Do they teach them that in vet school? Is that a good waffle age--not too young, not too old? Can they really tell anything by the teeth?

Do Beatings Count As Torture?

By Cassandra D

"Guards at Guantanamo Bay bragged about beating detainees and described it as common practice, a Marine sergeant said in a sworn statement obtained by The Associated Press."

Read it and weep.

And here's a nice quote from Bush:
"If I catch anyone who leaks in my government," Bush tells Chrétien in March, 2002, "I would like to string them up by the thumbs -- the same way we do with prisoners in Guantanamo."
(via Digby)

Shall we all break into a round of "Proud to Be an American" now?

Friday Random 10

Shuffle dat iPod!

1. Frank Sinatra, "I See Your Face Before Me"
2. Camper Van Beethoven, "Ambiguity Song"
3. Electric Light Orchestra, "Strange Magic"
4. Material Issue, "Trouble"
5. The Sex Pistols, "Problems"
6. The Call, "Everywhere I Go"
7. Iron & Wine, "Naked As We Came"
8. King Missile, "She Had Nothing"
9. Ladytron, "He Took Her to a Movie"
10. Nat King Cole, "Route 66"

Thursday, October 05, 2006

Sex Tape Derby, Round 72

Since there hasn't been nearly enough talk about sex these days, I humbly welcome you to another installment of Sex Tape Derby, where you make the call. Given the opportunity to view a homemade sex video or DVD -- or hologram, if you want to get all "Tomorrowland" about it -- whom would you rather watch? Don't be bashful, and post your selections in the comments section below.

Meredith Vieira or ...











Oprah Winfrey?













Will Ferrell or ...














Jim Carrey?

Say No To Torture!

Wednesday, October 04, 2006

Oops! They Did It Again


So, how often is Fox News going to do this? I guess as long as it takes to get the Joe Sixpacks of the country thinking that Mark Foley was not R-FL.

Whoops!

When it rains, it pours.

No, let me amend that. When it rains, it blows the f'ing House down.

Onetime Mark Foley aide Kirk Fordham now says he told "senior staff at the highest level of the House of Representatives" some two years ago about the Florida congressman's behavior with young pages.

Oh, what a twisted web they weave. Mark Foley was the one feeling horny, but Dennis Hastert is the one getting the horns.

If Fox Says He's a Democrat, He's a Democrat!

By Cassandra D


If that ain't truthiness, I don't know what is. Go get 'em, Stephen!
(via Crooks & Liars)

Sullivan on Iraq

By Cassandra D

Another quote from Andrew Sullivan:

"All of this [bad news from Iraq] forces us to making the toughest decision yet. The status quo is unacceptable. We must either ratchet up our effort or cut our losses. If I had confidence in the leadership, I'd back the former. Under Rumsfeld, I have zero confidence in any effort to stabilize Iraq. But we know this president is simply immune to pressure unless forced. So vote Democrat. Give them partial responsibility for the war effort - before a presidential election. And force Bush finally to take some responsibility for the chaos he has helped create."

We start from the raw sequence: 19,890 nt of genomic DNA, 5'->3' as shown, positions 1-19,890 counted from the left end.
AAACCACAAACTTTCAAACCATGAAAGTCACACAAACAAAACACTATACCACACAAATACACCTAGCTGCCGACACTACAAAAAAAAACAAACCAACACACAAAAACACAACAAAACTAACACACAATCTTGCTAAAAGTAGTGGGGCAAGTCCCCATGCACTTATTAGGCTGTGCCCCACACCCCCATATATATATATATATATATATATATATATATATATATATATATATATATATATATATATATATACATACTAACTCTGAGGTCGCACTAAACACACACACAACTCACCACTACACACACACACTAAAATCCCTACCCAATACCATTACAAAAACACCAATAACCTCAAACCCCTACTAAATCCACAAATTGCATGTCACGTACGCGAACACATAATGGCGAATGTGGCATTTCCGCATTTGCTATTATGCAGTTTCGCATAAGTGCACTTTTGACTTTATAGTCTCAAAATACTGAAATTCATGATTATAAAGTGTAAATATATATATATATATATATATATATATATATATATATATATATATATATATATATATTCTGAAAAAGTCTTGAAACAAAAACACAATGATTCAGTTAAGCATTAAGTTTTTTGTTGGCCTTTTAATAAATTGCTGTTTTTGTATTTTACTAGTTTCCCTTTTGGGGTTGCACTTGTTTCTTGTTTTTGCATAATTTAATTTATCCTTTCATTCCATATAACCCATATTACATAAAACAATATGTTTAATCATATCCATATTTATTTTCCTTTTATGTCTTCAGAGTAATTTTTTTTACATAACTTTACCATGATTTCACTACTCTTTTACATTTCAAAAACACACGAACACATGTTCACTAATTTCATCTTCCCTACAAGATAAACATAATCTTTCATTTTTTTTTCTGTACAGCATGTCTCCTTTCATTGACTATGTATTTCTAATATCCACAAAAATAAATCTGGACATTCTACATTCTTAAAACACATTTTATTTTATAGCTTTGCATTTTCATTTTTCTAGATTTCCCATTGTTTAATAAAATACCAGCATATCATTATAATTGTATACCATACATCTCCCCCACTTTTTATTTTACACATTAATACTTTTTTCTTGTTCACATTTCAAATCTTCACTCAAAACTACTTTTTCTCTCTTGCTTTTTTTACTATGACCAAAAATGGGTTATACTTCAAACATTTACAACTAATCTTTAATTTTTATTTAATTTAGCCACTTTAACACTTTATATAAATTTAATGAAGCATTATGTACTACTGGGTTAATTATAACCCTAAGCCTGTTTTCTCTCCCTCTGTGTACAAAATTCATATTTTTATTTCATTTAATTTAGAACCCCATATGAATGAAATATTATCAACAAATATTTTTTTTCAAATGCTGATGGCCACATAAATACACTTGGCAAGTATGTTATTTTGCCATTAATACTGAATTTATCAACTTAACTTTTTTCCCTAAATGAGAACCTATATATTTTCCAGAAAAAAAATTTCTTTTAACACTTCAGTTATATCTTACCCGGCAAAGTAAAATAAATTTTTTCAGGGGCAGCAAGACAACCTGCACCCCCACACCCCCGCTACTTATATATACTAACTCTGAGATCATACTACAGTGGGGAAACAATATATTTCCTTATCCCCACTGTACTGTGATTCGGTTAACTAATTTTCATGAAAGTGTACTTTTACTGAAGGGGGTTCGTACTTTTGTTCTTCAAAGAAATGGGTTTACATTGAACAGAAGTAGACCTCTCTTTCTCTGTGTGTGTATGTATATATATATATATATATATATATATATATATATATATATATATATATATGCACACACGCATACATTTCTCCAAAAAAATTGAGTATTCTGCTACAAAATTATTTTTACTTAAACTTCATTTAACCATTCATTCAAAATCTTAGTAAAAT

This is from the guy who is thinking of becoming a "Goldwater Democrat." I think perhaps I'm one of those, too.

Tuesday, October 03, 2006

Nose News Is Good News



Last night, ongoing sinus trouble forced me to resort to one of those Breathe Right strips -- you know, those adhesive thingies you position over your nostrils to open up the nasal passages while simultaneously looking ridiculous. With my schnozz being what it is, I had to opt for the large-sized strips.


It was then I grumbled to my wife, "Have you ever seen a bigger nose than mine?"

"Yes," she answered.

"Where?"

She paused. "In movies."

"I Don't Recall ..."

Liars, incompetents and people dedicated to the covering of their own asses: Welcome to Washington, D.C.

So, what did Condi Rice know and when did she know it -- and how seriously did she take it? And what, if anything, did the 9/11 Commission bother to know about her knowing?

The revelation in Bob Woodward's State of Denial about a July 10, 2001, meeting between Rice and CIA officials has seen more spinning than a coin-op laundry.

First, Rice scoffed at Woodward's reporting that she had "brushed off" any dire warnings about al Qaeda from then-CIA director George Tenet and then-CIA counterterrorism chief J. Cofer Black:

"I don't know that this meeting took place, but what I really don't know, what I'm quite certain of, is that it was not a meeting in which I was told there was an impending attack and I refused to respond," Rice initially said.

Um, yeah. Right. A State Department spokesman traveling with Rice later confirmed the meeting, but stressed, "The briefing was a summary of the threat reporting from the previous weeks. There was nothing new."

But that spokesman, Sean McCormack, couldn't explain why, if there was "nothing new" in the meeting, Rice then directed the CIA to alert Defense Secretary Don Rumsfeld and then-Attorney General John Ashcroft to the same information. Was she playing a prank on her colleagues?